In the same way the IRS would never cold call you about an audit, no bar association would ever deliver a complaint simply by email.   Nevertheless, these scams succeed with a good number of professionals who are pressed for time, have computers systems that do not automatically filter executable content or simply just don’t have adequate training. Indeed, even if there is adequate training and sophisticated IT personnel running a firm’s network, law firms are never immune to hacking incidents.   This past March, it was reported by The Wall Street Journal that two blue chip firms, Cravath Swaine & Moore LLP and Weil Gotshal & Manges LLP, were among a number of law firm hacking victims.  Law firms will always be vulnerable to a direct attack by a sophisticated hacker.  A panel of law enforcement specialists in 2015 put it best when they said law firms are seen as “soft, ripe targets for hackers.”

As reported by the Wisconsin Bar Association, the ABA’s Division for Bar Services has been monitoring a rise in ransomware exploits, with recent confirmations of scam emails also sent to lawyers in Alabama, Georgia, and California. The ABA has been working with the FBI to get the word out regarding ransomware – leading to state bars pushing out the message via newsletters and blog posts. In fact, the ABA has been warning lawyers for years regarding data security. Indeed, there is an argument that improved data security helps with the marketing of a law firm.

Although recent attacks have fed on a lawyer’s publicly accessible email address, these very same attacks also go after other professionals. For example, targets include hospitals – where patient information can ill afford to stay locked for a very long time.  As well, a growing number of accounting firms are falling prey to ransomware.   Ransomware is especially damaging to accounting firms given accountants hold critical financial data of clients that is often deadline-focused. Indeed, there may be significant penalties accessed against clients for untimely filings.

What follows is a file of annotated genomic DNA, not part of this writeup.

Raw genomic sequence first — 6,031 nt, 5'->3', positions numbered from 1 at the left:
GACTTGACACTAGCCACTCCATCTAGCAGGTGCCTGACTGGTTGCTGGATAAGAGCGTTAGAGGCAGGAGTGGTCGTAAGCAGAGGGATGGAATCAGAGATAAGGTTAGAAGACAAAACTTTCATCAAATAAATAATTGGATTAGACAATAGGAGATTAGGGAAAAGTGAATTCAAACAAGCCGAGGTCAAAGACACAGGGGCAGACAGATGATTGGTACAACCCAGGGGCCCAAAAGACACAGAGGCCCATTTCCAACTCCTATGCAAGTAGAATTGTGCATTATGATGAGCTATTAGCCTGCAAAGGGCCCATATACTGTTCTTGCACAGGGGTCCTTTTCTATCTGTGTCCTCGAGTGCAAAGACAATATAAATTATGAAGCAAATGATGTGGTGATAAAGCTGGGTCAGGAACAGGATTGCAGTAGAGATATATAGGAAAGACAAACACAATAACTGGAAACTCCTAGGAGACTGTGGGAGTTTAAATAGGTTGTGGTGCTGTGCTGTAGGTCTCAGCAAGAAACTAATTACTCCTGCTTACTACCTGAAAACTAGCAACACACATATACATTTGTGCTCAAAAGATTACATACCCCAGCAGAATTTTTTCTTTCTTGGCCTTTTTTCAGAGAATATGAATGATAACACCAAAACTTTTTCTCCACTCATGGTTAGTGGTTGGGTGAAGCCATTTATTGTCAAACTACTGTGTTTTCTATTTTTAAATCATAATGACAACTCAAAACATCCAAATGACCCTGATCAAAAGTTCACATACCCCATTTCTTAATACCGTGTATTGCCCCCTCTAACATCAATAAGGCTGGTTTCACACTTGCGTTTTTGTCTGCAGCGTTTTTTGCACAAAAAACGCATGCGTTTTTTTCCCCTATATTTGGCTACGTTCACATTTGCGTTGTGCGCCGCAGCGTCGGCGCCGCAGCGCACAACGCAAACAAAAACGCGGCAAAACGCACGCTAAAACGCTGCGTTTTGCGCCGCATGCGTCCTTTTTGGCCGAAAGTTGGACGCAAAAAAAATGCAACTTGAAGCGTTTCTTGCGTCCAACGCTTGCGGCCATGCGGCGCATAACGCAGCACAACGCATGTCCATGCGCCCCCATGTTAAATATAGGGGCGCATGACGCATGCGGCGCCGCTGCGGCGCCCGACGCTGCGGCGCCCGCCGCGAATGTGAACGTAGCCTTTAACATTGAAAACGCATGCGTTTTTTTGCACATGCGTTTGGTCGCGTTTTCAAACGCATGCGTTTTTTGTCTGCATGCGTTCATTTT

The threats have become more pronounced as criminals realize the benefit of redirecting resources to ransomware aimed at professionals such as lawyers and accountants. A consultant who assists accounting firms guard against ransomware attacks warned accountants last year of the polymorphic Virlock that spawns unique versions after every use so antivirus programs cannot recognize it as well as TeslaCrypt that uses file names associated with well-known online games found on a child’s computer – which can spread to other computers attached to a home network, including an office PC.

As set forth in a 2014 CERT notice, destructive and lucrative ransomware variants include: Xorist, CryptorBit, CryptoLocker, CryptoDefense, and Cryptowall. All of these exploits encrypt files on the local computer, shared network files, and removable media. Although the private decryption keys for CryptoLocker, Xorist, CryptoDefense have since become available – rendering these exploits defensible, recent ransomware variants with no available decryption keys continue to launch.  For example, in June 2015, the ABA warned about the CryptoWall ransomware exploit.  And, a March 9, 2016 blog post from the security firm TrustWave details a major botnet operator moving from spam campaigns to delivering a new ransomware exploit deploying malicious javascript – the Locky ransomware.   Kaspersky Labs also wrote about the Locky ransomware – and its successful targeting of several hospitals.   If it has not already done so, it is only a matter of time before the Locky ransomware migrates to lawyers and accountants.